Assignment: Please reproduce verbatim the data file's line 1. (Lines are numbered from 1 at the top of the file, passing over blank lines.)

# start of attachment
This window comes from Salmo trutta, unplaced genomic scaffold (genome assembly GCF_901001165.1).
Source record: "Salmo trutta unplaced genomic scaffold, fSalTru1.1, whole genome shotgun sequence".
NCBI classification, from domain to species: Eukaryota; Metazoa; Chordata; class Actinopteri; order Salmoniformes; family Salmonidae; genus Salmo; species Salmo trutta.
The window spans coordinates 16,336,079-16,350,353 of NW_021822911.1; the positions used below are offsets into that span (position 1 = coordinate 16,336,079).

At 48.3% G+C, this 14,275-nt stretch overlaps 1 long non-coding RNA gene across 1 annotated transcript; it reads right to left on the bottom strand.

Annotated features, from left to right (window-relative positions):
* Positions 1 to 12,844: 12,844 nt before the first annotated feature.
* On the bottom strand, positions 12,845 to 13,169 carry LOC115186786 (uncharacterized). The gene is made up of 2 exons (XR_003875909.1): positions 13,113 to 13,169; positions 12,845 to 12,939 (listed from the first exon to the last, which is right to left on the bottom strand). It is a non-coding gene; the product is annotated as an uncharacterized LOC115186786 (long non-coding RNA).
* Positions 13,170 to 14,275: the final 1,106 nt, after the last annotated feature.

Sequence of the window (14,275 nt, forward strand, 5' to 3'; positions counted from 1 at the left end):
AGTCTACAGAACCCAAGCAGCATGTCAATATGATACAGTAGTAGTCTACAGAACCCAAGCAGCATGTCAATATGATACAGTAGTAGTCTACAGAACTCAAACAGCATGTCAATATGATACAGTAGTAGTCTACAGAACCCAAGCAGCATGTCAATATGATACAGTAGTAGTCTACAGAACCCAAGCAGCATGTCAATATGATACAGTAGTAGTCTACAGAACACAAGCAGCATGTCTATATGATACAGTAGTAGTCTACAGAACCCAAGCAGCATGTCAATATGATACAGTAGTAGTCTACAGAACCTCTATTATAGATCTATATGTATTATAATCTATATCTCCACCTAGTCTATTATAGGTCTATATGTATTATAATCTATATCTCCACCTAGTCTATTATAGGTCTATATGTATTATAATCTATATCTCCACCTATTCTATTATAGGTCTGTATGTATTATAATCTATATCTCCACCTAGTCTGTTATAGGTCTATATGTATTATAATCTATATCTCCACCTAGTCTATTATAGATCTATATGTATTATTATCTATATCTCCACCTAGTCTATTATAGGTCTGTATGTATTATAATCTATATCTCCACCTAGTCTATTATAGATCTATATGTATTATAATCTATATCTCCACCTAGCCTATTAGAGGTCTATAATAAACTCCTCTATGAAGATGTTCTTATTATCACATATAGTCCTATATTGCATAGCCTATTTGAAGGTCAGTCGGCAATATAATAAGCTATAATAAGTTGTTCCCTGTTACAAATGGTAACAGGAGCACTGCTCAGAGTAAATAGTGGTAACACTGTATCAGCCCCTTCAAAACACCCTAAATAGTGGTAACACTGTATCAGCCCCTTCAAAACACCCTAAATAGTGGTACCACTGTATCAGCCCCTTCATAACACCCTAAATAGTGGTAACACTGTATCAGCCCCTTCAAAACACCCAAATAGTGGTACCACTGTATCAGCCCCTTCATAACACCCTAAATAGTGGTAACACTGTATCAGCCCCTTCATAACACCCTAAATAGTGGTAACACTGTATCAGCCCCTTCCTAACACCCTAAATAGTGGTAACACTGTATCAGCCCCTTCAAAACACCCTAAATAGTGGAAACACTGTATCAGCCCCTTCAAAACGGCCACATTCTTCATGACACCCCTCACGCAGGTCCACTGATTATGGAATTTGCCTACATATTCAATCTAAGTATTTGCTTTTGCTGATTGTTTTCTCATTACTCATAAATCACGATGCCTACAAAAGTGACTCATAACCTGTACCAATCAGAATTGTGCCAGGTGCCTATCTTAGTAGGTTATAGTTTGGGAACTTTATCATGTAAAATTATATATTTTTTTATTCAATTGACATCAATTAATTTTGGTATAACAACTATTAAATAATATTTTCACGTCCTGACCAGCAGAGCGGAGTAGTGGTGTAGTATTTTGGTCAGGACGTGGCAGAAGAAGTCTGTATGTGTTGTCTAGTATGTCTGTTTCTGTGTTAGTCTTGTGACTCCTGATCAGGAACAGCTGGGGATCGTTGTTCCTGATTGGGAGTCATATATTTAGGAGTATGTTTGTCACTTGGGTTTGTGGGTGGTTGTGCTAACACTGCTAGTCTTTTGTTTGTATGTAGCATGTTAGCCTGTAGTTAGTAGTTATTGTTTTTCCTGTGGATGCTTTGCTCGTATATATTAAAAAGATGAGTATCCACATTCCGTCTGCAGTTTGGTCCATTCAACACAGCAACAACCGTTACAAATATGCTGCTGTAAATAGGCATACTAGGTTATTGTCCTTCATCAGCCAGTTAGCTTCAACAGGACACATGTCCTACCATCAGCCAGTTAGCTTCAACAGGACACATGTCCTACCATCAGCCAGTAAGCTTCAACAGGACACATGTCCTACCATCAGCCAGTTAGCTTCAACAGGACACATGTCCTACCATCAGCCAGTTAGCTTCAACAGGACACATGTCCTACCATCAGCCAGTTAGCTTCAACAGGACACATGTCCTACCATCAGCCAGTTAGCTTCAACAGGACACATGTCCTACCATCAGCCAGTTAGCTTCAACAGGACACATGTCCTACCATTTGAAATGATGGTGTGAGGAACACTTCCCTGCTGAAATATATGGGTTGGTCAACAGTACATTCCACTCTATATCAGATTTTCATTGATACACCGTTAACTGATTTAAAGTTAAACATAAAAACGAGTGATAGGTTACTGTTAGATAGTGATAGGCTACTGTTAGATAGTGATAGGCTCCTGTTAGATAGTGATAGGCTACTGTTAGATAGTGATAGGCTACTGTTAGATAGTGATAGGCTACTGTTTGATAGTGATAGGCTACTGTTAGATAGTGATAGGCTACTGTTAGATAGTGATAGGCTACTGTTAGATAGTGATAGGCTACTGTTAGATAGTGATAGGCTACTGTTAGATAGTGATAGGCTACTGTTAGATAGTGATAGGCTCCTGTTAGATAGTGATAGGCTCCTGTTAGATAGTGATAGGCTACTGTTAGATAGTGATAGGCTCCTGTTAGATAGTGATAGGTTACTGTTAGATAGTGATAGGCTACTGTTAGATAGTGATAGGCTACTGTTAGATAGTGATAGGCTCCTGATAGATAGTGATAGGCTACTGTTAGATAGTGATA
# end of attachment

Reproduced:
This window comes from Salmo trutta, unplaced genomic scaffold (genome assembly GCF_901001165.1).